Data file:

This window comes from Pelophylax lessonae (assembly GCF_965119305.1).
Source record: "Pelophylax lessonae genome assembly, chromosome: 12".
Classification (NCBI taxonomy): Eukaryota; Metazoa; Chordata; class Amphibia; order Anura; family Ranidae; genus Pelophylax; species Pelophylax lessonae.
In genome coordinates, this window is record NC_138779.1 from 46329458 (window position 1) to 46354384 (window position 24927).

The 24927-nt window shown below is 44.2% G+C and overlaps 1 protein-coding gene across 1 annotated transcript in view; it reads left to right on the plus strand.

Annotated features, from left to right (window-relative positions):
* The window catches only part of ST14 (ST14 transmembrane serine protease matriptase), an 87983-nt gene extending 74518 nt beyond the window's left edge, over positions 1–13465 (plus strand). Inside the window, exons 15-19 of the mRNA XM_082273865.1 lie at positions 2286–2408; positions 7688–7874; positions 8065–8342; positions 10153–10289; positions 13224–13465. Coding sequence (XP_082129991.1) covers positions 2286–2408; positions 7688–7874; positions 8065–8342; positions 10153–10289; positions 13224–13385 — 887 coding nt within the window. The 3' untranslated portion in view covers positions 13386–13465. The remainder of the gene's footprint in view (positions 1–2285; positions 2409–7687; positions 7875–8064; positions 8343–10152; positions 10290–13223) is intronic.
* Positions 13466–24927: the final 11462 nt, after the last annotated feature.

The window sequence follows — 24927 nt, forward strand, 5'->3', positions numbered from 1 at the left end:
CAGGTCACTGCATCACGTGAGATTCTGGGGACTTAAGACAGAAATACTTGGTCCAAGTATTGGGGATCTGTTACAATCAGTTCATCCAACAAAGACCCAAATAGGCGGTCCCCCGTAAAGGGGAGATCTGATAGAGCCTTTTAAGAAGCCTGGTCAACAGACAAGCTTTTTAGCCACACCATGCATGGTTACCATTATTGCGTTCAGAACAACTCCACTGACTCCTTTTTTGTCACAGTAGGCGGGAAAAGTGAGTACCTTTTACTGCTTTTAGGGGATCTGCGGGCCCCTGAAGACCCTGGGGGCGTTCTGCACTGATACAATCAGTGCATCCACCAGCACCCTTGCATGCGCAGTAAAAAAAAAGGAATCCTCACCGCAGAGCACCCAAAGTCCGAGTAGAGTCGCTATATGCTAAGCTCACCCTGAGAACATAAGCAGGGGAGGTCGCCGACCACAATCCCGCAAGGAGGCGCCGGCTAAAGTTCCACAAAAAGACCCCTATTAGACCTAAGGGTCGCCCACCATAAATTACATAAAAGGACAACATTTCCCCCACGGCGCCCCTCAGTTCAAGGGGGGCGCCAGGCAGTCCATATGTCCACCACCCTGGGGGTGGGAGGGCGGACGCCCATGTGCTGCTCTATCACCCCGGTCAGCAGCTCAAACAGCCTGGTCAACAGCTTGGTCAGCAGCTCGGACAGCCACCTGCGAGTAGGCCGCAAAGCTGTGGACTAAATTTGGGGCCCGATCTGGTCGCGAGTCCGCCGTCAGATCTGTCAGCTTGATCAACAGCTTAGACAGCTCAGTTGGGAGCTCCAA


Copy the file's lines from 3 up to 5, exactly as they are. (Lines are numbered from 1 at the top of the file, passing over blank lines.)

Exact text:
Classification (NCBI taxonomy): Eukaryota; Metazoa; Chordata; class Amphibia; order Anura; family Ranidae; genus Pelophylax; species Pelophylax lessonae.
In genome coordinates, this window is record NC_138779.1 from 46329458 (window position 1) to 46354384 (window position 24927).

The 24927-nt window shown below is 44.2% G+C and overlaps 1 protein-coding gene across 1 annotated transcript in view; it reads left to right on the plus strand.